• Chairman Hastings Introduces Bill to Protect and Promote Rights of People of African Descent Worldwide

    WASHINGTON—Helsinki Commission Chairman Rep. Alcee L. Hastings (FL-20) yesterday introduced H.R.1877, the African Descent Affairs Act of 2019. The bill would establish a U.S. strategy to protect and promote the human rights of people of African descent worldwide. “The vestiges of colonialism and slavery continue to negatively affect people of African descent around the world, resulting in continuing racial bias and discrimination,” said Chairman Hastings. “We must reverse these disturbing trends and facilitate the full and equal participation of people of African descent in our societies, promote knowledge of and respect for the diverse heritage, culture, and contributions of people of African descent, and strengthen and implement legal frameworks that combat racial discrimination.” The African Descent Affairs Act would establish an Office of Global African Descent Affairs at the U.S. State Department to develop global foreign policy and assistance strategies beyond the African continent. The bill also would create a fund to support antidiscrimination and empowerment efforts by civil society organizations; require annual State Department human rights reports to include a section on discrimination faced by people of African descent; and create similar initiatives at the United States Agency for International Development.  Previous State Department initiatives such as the Office of Global Women's Issues, the Special Envoy to Monitor and Combat Anti-Semitism, and special programs focusing on disability, LGBTQ+ and other communities helped aid other vulnerable populations around the world and inspired Chairman Hastings’ measure. “Across the globe we find racial disparities between those of African descent and other populations in education, employment, health, housing, justice, and other sectors. At the same time, hate crimes and racial profiling targeting black populations are increasing; this affects not only local populations, but also our diverse American military, diplomats, and students traveling abroad,” said Chairman Hastings. “A global strategy ensures we are monitoring whether countries around the world are providing equal protections and opportunity to all within their borders, and also strengthens black communities as they engage with their governments to address these issues.” In 2008, Chairman Hastings first drew attention to continuing issues of racism and discrimination in Europe and North America at a Helsinki Commission hearing on racism in the 21st century. Over the past decade, the Helsinki Commission has continued to highlight the challenges faced by diverse populations on both sides of the Atlantic, most recently through a September 2018 briefing on race, rights, and politics in the European Union.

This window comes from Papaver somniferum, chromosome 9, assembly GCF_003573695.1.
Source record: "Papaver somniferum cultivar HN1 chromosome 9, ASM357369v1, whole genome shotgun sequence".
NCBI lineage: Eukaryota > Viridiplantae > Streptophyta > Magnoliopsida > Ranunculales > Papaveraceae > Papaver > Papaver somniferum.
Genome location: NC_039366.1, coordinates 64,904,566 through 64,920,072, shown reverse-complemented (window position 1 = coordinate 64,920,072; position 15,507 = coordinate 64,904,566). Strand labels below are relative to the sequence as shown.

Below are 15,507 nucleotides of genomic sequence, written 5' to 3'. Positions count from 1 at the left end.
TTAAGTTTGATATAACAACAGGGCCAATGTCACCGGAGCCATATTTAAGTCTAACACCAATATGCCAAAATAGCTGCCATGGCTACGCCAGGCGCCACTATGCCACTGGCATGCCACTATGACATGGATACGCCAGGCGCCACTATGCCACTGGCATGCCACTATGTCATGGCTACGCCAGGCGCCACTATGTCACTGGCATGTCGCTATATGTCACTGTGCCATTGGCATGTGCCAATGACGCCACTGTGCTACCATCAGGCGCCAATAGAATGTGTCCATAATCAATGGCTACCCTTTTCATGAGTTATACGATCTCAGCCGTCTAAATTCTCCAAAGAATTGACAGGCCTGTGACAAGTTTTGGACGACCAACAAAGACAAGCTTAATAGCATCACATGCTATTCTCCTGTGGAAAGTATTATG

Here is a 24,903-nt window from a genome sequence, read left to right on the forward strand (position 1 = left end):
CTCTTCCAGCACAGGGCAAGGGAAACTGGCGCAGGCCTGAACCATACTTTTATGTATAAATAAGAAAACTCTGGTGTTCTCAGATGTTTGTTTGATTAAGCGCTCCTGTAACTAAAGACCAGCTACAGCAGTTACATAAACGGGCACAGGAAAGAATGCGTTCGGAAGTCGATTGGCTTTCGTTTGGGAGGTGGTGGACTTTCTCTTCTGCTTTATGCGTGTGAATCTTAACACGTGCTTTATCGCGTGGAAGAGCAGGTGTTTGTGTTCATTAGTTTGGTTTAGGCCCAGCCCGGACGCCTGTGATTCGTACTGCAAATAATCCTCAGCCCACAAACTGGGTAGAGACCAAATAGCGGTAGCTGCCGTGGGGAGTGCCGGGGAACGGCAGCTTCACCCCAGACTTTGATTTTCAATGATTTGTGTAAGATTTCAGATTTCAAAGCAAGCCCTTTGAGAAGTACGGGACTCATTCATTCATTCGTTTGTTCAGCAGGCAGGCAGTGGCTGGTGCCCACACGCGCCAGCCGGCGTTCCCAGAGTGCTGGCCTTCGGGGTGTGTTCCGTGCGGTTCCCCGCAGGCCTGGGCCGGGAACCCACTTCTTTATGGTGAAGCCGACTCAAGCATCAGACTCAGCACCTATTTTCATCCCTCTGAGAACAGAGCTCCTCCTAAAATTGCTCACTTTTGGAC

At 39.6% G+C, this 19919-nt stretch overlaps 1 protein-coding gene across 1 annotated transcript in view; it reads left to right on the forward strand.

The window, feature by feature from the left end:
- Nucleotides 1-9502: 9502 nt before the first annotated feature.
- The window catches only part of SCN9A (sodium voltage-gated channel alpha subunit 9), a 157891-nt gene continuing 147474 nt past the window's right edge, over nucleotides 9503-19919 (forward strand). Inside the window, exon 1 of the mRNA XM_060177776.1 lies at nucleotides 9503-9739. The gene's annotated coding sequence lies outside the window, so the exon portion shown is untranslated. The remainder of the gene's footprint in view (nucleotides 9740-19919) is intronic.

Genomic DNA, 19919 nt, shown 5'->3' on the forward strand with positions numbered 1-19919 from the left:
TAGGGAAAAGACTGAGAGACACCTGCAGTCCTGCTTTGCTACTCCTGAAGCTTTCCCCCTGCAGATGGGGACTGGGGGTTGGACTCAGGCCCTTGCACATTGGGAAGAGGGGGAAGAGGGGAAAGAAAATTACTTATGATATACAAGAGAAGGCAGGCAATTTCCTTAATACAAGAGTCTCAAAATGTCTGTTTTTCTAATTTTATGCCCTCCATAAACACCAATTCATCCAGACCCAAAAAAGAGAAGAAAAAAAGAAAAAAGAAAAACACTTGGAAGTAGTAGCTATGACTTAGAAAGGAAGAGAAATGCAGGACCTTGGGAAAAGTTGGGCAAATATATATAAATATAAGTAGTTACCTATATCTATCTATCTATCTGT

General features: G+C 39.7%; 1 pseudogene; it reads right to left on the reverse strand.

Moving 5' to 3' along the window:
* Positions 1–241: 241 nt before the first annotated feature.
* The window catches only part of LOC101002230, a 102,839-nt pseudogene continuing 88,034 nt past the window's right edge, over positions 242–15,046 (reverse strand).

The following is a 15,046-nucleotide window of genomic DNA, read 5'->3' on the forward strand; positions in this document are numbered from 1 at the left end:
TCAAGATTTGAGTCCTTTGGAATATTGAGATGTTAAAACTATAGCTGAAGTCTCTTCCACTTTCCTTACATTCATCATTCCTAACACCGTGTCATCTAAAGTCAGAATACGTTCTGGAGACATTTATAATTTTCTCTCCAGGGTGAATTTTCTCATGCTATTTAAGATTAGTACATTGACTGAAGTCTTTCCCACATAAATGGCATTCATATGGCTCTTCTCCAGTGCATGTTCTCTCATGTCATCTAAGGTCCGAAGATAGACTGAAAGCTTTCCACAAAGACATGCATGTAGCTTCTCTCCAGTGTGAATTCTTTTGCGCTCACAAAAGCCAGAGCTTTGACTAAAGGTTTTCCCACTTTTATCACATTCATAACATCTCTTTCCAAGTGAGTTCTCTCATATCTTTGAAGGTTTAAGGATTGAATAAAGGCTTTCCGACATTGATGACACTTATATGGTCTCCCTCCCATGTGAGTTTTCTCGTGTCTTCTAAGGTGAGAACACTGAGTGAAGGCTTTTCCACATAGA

• Chairman Hastings Recognizes Black European Fight for Inclusion

    WASHINGTON—As the world commemorates the International Decade for People of African Descent, Helsinki Commission Chairman Rep. Alcee L. Hastings (FL-20) yesterday introduced H.Res.256, recognizing the achievements and contributions of people of African descent and black Europeans in the face of persistent racism and discrimination. H.Res.256 encourages the celebration of the collective history and achievements of those of African descent in Europe. It supports efforts by the European Parliament, the OSCE Parliamentary Assembly, the Parliamentary Assembly of the Council of Europe, and the U.S. Congress to promote racial equality and combat racial discrimination. It also encourages European governments and members of civil society and the private sector to work with black European communities to implement national strategies to address inequality and racism, and urges the U.S. government to support such efforts. “While the presence of blacks in Europe can be traced to enslavement, colonization, military deployments, voluntary or forced migration, the movement of refugees and asylum seekers, or educational and other professional exchanges, the story of Europeans of African descent and black Europeans still remains largely untold, rendering many of their past and present contributions unseen or forgotten,” said Chairman Hastings. “This is unacceptable.”   The resolution endorses recommendations to overcome racial disparities in Europe made at the 2018 People of African Descent Week. Yesterday, the European Parliament passed a similar resolution recognizing that African descendants have long been a part of the fabric of Europe, and seeking to address findings on discrimination and harassment documented in the European Union’s Fundamental Rights Agency report, “Being Black in the EU.” The European Parliament resolution calls on EU Member State governments to acknowledge and address the impact of enslavement, forced labor, racial apartheid, massacre, and genocide in the context of European colonialism and the transatlantic slave trade, and for the EU to develop strategies to address structural racism and underrepresentation in EU institutions. In 2008, Chairman Hastings first drew attention to the racism and discrimination faced by black Europeans during a Helsinki Commission hearing. In 2009, Chairman Hastings co-hosted the Black European Summit in Brussels, bringing together black and minority political and intellectual leaders to discuss barriers to political participation and strategies for inclusion. Over the past decade, the Helsinki Commission has continued to highlight the challenges faced by black and minority populations in Europe, most recently through a September 2018 briefing on race, rights, and politics in the European Union.